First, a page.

Gamblers should be protected by a new £100-a-month cap on spending to limit the harm that can be done by online gambling, a think-tank recommends today.
The Social Market Foundation also calls for a sweeping overhaul of the way gambling firms are taxed, to put financial pressure on companies registered abroad to bring their operations to Britain.
The SMF, a cross-party think-tank, proposed a comprehensive new framework of regulation and oversight for a gambling sector increasingly dominated by online playing. Its report comes ahead of a Government review of the 2005 Gambling Act, which ministers have said is not suitable for an era of online gambling.
The report recommends new “affordability checks” to protect gamblers from serious financial harm. It proposes a “soft cap” on spending where anyone who wanted to spend more than £23 a week on gambling products would have to prove they could afford to lose the money without hardship.
The majority of gamblers spend less than the proposed cap and would be unaffected (See Note 1) but the SMF said the new limit would protect players on lower incomes from potential harm.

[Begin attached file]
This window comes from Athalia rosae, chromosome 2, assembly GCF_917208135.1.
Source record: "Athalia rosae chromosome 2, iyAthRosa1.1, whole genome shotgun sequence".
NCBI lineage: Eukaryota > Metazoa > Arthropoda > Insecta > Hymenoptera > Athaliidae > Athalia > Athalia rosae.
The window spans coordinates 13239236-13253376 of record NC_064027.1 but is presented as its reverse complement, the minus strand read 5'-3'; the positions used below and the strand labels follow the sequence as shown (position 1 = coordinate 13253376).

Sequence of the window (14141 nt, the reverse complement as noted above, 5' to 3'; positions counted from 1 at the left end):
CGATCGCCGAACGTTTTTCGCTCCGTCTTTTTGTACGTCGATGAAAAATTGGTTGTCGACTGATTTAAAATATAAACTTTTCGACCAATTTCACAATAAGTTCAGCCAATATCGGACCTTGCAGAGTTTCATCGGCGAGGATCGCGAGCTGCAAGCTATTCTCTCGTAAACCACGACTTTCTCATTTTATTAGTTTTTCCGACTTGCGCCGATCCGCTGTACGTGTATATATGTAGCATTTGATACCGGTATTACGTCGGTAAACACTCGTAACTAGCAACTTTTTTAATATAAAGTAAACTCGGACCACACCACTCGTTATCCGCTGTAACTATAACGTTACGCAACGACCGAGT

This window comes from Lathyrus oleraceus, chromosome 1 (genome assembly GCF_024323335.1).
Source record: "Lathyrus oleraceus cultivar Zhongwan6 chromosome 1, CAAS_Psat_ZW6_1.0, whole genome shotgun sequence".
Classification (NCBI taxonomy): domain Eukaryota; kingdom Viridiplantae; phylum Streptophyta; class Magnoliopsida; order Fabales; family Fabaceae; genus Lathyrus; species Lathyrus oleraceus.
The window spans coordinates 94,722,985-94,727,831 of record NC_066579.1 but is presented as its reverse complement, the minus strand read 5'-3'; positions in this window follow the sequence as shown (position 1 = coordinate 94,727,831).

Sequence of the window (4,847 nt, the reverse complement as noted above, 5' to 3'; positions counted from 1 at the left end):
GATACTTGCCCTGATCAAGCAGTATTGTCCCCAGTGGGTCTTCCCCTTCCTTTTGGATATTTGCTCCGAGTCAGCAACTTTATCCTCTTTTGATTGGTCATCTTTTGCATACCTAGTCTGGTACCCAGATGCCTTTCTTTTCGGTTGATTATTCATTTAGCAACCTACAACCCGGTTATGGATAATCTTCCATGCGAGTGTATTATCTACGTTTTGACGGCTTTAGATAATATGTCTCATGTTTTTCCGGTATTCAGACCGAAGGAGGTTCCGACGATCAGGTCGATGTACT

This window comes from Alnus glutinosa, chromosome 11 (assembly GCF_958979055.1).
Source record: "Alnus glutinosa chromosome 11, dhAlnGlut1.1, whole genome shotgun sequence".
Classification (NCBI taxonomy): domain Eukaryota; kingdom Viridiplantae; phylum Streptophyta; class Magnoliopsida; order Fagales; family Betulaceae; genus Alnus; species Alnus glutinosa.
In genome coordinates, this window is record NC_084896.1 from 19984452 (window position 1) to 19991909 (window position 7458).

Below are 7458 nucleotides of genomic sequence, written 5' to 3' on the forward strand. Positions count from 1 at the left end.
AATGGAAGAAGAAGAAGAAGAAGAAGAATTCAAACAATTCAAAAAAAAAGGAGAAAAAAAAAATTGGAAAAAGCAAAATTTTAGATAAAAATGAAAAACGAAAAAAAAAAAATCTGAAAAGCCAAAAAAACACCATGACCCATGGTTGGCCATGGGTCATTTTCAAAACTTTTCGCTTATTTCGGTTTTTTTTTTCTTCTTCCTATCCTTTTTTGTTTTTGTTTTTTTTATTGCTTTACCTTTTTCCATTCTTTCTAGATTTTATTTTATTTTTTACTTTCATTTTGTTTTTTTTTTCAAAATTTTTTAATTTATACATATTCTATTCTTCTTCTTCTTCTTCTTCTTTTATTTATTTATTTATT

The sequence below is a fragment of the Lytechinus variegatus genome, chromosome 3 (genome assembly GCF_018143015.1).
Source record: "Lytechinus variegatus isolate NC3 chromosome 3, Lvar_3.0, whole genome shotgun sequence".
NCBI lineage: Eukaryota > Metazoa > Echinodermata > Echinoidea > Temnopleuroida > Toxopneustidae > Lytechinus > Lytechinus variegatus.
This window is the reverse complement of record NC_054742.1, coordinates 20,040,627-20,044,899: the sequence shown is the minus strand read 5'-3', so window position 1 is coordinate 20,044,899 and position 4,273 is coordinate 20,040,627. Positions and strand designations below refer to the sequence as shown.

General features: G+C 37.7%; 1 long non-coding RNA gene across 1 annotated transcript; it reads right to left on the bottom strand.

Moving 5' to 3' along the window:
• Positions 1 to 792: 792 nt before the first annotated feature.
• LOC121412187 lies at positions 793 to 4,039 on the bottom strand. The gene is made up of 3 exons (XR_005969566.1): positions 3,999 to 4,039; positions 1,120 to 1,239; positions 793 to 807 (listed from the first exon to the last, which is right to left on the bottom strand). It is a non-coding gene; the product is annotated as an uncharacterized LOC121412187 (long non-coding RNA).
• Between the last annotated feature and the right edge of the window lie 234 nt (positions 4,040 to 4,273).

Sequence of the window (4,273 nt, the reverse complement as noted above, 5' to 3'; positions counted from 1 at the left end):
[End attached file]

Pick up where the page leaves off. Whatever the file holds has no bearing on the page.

The report also said that the stake limits on online slot games proposed by regulators should be set between £1 and £5. Non-slot online gambling games should face new restrictions on the way they are designed rather than financial limits, the SMF said.
The report also proposes a complete reform of the way gambling operators are taxed, to put greater burdens on firms based offshore in Gibraltar or the Isle of Man, and reduce the tax faced by companies that bring their operations “onshore”.
Gambling operators should be assessed according to their “onshore footprint”, a minimum threshold for their capital, human, social, legal and digital presence in the UK.
The smaller a firm’s footprint, the higher the levels of Remote Gaming Duty and Betting Duty they should face, the SMF said. The proposed system would reward companies that bring their operations to Britain, while increasing the costs of operating “offshore”, the report said.
“Gambling taxation should be redesigned around a system of incentives which reflect a company’s level of onshore presence. This means that operators could still decide to base their headquarters in locations like Gibraltar, the Isle of Man, or Alderney, but that decision would carry significant tax implications,” the SMF said.
The report also calls for a comprehensive shake-up of Whitehall and the public bodies overseeing gambling and gamblers. The structures created by the 2005 Gambling Act are “no longer fit for purpose,” the SMF said.